Certain historical figures – celebrities, politicians and artists – seem to demand a literary moratorium. Please, no more books about Winston Churchill, the Cambridge spies or Vladimir Nabokov! But then along comes Andrew Lownie’s biography of Guy Burgess, Stalin’s Englishman (Hodder). Shrewd, thorough, revelatory. More astonishing revelations, also, about Churchill in David Lough’s No More Champagne: Churchill and his Money (Head of Zeus). Churchill as financial risk-taker, spendthrift, debtor, reckless gambler. This book makes you wholly rethink the received wisdom about the icon. And Robert Roper’s Nabokov in America: On the Road to Lolita (Bloomsbury) will stimulate the most sated Nabokov completist – marvellously engrossing. There is rich ore still to be found in the best-mined seams.
Jihad Academy by Nicolas Hénin; When True Love Came to China by Lynn Pan; The Novel by Tim Parks
Nicolas Hénin’s Jihad Academy: The Rise of Islamic State (Bloomsbury India) is one of the wisest books you will read on this grim subject. Henin spent 10 months in brutal captivity in Syria with Islamic State and his book seems, at this time of fear and loathing, a miracle in its absence of wounded machismo and its plenitude of compassionate insight. Lynn Pan is one of the great social historians of early 20th-century China, as attuned to the subterranean life of private emotions as to the meaning of large tumultuous events. Her new book, When True Love Came to China (Hong Kong University), is a rich and gripping account of how the first generation of modern Chinese intellectuals and writers discovered the pleasures – and sufferings – of romantic love. Admirers of Michael Hofmann’s ironic and astute sensibility can renew their enjoyment with his collection of essays, Where Have You Been? (Faber).
A Manual for Cleaning Women by Lucia Berlin; The Green Road by Anne Enright
Lucia Berlin’s collection of short stories, A Manual for Cleaning Women (Picador), deserves all of the posthumous praise its author has received, and its surprising appearance on the New York Times bestseller list. Her work is being compared to Raymond Carver, for her similar oblique, colloquial style; her mordant humour; the recurrence of alcoholics; and her interest in the lives of working-class or marginalised people. But only Carver’s very final stories share Berlin’s eye for the sudden exaltation in ordinary lives, or her ability to shift the tone of an entire story with an unexpected sentence. I also loved Anne Enright’s The Green Road (Jonathan Cape) and James Shapiro’s outstanding 1606 (Faber), in which the Jacobean Shakespeare gets his due, following Shapiro’s magnificent take on the Elizabethan one in 1599.
The Poems of TS Eliot; A House in St John's Wood by Matthew Spender; RF Langley Complete Poems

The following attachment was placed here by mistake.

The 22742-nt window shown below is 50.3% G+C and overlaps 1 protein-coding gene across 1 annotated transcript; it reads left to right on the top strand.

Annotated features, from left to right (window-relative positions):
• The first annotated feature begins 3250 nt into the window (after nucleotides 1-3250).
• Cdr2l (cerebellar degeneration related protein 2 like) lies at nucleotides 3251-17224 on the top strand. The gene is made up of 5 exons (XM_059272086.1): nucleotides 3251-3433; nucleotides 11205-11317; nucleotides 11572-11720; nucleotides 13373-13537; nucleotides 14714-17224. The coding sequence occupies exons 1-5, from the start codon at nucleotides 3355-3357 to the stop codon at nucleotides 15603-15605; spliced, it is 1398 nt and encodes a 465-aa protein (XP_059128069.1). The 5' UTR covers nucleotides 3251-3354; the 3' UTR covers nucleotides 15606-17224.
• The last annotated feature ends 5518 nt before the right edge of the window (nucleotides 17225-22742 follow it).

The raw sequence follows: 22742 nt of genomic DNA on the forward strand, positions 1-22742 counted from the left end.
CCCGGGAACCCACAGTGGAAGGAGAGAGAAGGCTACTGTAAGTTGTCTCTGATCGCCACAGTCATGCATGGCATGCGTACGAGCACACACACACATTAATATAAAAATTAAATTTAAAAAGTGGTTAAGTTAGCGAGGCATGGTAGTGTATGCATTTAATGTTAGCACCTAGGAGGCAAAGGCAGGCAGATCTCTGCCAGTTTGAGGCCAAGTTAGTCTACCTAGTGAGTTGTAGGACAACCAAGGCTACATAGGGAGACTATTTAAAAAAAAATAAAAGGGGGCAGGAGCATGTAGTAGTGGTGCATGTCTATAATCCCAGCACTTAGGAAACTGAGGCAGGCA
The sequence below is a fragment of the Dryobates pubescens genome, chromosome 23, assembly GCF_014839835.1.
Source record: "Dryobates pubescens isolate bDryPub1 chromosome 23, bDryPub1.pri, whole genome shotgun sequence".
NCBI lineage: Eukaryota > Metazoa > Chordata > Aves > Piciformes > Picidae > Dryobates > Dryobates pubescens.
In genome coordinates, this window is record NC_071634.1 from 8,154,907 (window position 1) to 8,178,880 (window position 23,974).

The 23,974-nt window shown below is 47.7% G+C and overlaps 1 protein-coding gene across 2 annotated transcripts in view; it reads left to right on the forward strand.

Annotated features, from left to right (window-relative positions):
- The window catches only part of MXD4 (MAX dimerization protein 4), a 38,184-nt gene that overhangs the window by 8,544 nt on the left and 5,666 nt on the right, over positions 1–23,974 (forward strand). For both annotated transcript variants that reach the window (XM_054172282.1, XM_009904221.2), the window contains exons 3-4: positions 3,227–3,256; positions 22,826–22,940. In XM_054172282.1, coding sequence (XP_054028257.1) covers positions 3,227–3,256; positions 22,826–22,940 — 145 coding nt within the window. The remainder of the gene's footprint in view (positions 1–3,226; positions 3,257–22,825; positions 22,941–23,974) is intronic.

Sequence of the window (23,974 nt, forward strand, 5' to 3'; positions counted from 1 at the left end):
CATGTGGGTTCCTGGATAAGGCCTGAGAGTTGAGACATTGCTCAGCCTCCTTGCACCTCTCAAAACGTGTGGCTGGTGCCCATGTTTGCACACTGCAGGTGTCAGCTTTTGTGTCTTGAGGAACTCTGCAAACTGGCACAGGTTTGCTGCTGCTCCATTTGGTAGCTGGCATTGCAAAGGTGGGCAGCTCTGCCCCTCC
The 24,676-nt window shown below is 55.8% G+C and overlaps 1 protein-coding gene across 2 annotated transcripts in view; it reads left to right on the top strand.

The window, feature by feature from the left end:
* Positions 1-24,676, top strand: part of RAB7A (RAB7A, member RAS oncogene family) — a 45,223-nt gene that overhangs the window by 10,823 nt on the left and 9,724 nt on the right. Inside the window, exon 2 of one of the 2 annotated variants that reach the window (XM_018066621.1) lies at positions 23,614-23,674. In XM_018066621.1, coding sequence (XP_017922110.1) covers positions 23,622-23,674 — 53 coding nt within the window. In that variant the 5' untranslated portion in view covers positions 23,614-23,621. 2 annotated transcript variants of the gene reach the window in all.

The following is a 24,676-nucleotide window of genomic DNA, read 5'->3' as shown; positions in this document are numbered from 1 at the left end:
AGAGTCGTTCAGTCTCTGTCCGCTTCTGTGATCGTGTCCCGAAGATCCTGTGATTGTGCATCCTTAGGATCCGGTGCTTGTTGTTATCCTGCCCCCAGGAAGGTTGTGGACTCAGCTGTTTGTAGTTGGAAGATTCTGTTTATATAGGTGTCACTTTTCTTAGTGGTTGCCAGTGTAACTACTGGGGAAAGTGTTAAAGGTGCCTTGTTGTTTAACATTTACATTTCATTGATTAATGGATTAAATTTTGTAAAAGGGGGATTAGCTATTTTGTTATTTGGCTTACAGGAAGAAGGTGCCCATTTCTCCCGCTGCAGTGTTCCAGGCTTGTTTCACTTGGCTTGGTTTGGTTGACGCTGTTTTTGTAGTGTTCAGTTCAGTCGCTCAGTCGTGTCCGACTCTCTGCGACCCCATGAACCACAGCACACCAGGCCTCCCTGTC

Three restorations. It has seemed strange and wrong for a long time now that one of the greatest poets of the last century (THE greatest, perhaps) had no properly edited version of his poems. Now Christopher Ricks and Jim McCue have put that right in their handsome two-volume The Poems of TS Eliot. It will seem like overkill to some, but truly the texts here (cleaned up, restored, unearthed) are a feast, and so is the scholarship that surrounds them. Matthew Spender’s memoir of his parents, A House in St John’s Wood (William Collins), commemorates a much less important poet – his father Stephen – but the steady gaze of the writing, and its compassionate heart, turn what might have been grave robbery into a valuable and moving act of recovery. RF Langley’s Complete Poems (Carcanet), edited by Jeremy Noel-Tod, preserves the work of a comparatively neglected figure, who died in 2011 and whose reputation is bound to rise. It’s not a long book, but every single poem is exceptionally watchful and scrupulous. A life’s work, to last its readers a lifetime.
Neurotribes by Steve Silberman; The Wallcreeper by Nell Zink
Steve Silberman’s Neurotribes (Allen & Unwin) is a history of autism in the west that builds a case for neurodiversity, tracking a broken line from Asperger’s research in the 1940s through to the activist groups that grew out of early computer culture. Though packed with individual stories, it intimates very many more lost ones, unheard along the way. The narrative voice in Nell Zink’s The Wallcreeper (4th Estate) is great: caustic, observant and funny. It is a novel about a marriage that flits across Europe on an eco-trail, bird-spotting all the way.
John Aubrey by Ruth Scurr; Public Library by Ali Smith; The Cabaret of Plants by Richard Mabey
I’d like to reread Ruth Scurr’s John Aubrey every Christmas for at least the next five years: I love being between its humane pages, which celebrate both scholarly companionship and deep feeling for the past. I came late to Ali Smith, but read seven books at once and they lit up my mind. Her new collection, Public Library, is rich in imaginative currencies of lending and inheriting that can make the mood of Herrick’s pastorals emanate from a toaster in a shop near you. Richard Mabey’s The Cabaret of Plants (Profile) is another life-giving book: it travels nimbly as a winged seed from yew trees to baobabs, showing us the busy, communicative, surprising liveliness of vegetation.